“Auror is changing the way we look at the impact of theft at Walmart,” Ridgeway continued. “And it’s changing the way we act in stores in terms of how we’re approaching theft. But it’s really supercharged us because we’re getting surgical about what we’re going after. No customer benefits from a raw brush approach to loss prevention.”
Ridgeway also discussed how ORC is getting worse, and how we as an industry need to come together to fight it.
Under the Hood
Auror Vice President of Product Tanya Johnson then gave a presentation on what’s “under the hood” at Auror.
“The Auror community has been constantly growing across the globe, and with ORC growing, this is the best tool to fight back,” Johnson said.
The Auror platform is currently protecting 30,000 stores, she added, and has identified 64,000 people of interest who have stolen more than $1,000 in product in the last six months.
“A small number of people are driving the majority of the retail crime problem, and this is why we’ve developed a platform that can connect the dots and take down these networks,” Johnson said. “It takes a network to beat a network.”
To further improve the platform, the Auror team is currently working on improving its artificial intelligence and machine learning functions to make better use of data collected.
Supreme Hero Awards
For the big finale of the Connect Conference, Auror Customer Success Manager Ali Gaumnitz and Director of Customers Kylene Jones presented the Supreme Hero Awards.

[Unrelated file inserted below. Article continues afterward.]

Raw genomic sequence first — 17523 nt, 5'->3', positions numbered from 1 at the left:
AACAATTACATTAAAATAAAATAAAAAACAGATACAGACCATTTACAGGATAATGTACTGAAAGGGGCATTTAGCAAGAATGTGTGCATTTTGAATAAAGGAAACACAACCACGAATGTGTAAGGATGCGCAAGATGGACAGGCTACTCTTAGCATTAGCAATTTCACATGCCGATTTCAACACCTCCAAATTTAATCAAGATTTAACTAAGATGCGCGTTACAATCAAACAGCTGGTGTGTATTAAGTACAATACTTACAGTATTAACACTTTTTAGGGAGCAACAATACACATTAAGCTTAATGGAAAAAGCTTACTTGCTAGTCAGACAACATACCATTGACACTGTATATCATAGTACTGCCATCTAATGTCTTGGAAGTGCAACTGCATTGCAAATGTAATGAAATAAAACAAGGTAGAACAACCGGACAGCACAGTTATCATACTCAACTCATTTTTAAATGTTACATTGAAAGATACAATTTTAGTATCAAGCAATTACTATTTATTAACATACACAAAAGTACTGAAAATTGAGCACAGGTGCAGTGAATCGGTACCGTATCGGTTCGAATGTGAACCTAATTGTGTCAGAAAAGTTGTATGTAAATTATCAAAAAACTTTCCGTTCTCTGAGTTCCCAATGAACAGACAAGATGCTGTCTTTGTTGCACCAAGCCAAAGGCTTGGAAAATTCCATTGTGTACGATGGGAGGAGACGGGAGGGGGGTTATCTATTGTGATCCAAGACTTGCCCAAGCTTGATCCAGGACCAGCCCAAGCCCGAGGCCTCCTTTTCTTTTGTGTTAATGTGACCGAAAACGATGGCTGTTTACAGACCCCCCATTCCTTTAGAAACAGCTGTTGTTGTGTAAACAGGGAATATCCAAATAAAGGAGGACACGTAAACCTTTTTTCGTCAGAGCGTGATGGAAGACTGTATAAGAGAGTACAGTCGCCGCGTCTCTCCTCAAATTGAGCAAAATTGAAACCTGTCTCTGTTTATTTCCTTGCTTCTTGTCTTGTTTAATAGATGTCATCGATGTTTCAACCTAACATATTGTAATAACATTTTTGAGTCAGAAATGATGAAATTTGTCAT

H-E-B, Price Chopper, and Victoria’s Secret, were all nominated for the Retailer Newcomer of the Year Award, which is presented to a retail partner of less than one year that has showed an extraordinary commitment to reducing harm through the use of Auror. H-E-B was announced as the winner. H-E-B has achieved exceptional results within the last 10 months of rolling out the Auror platform, and they’re always looking at new ways of doing things.
H-E-B’s Alicia Perdue, Albertson’s Nathan Bandaries, and Walmart US’ Wade Schillo were all nominated for the Auror Champion Award, and Schillo was announced as the winner.
“Since day one of piloting Auror at Walmart, Schillo has used his passion to drive amazing results and he hasn’t hesitated to share his success with others in the retail community,” the presenters said.
The Impact in Loss Prevention Award, meant for LP professionals building their career and making a notable impact in their role, boasted finalists Sean Bonar with Lululemon, Persephane Lavecchia with Walmart US, and Darren Scott with Walmart Canada. Bonar was announced as the winner because of his impact as the driving force for collaboration at Lululemon.
Walmart US’ Josh Ridgeway, Rexall’s Daryl Blackmore, Albertson’s Gianna Davis, and H-E-B’s Clint Hedgpeth were all nominated for the Loss Prevention Hero of the Year Award for consistently exemplifying a commitment to going above and beyond to reduce crime and loss in stores and communities.
For this award, two winners were announced: Daryl Blackmore and Gianna Davis.
Walmart US, ULTA Beauty, and Rexall were nominated for the Supreme Retailer of the Year Award, and Walmart US was announced as the winner.
“You’ve gone above and beyond this year to reduce loss and harm in stores and communities,” the presenters said. “Walmart is leading the industry conversation that AP needs to be used as a customer experience benefit of any retail organization. Last year Walmart identified the 10 percent of people responsible for 94 percent of loss.”
The Auror team also mentioned their Australia and New Zealand Award winners, and presented a special award for innovation and impact dedicated to the late Lain Robertson for his contributions to Auror’s ALPR.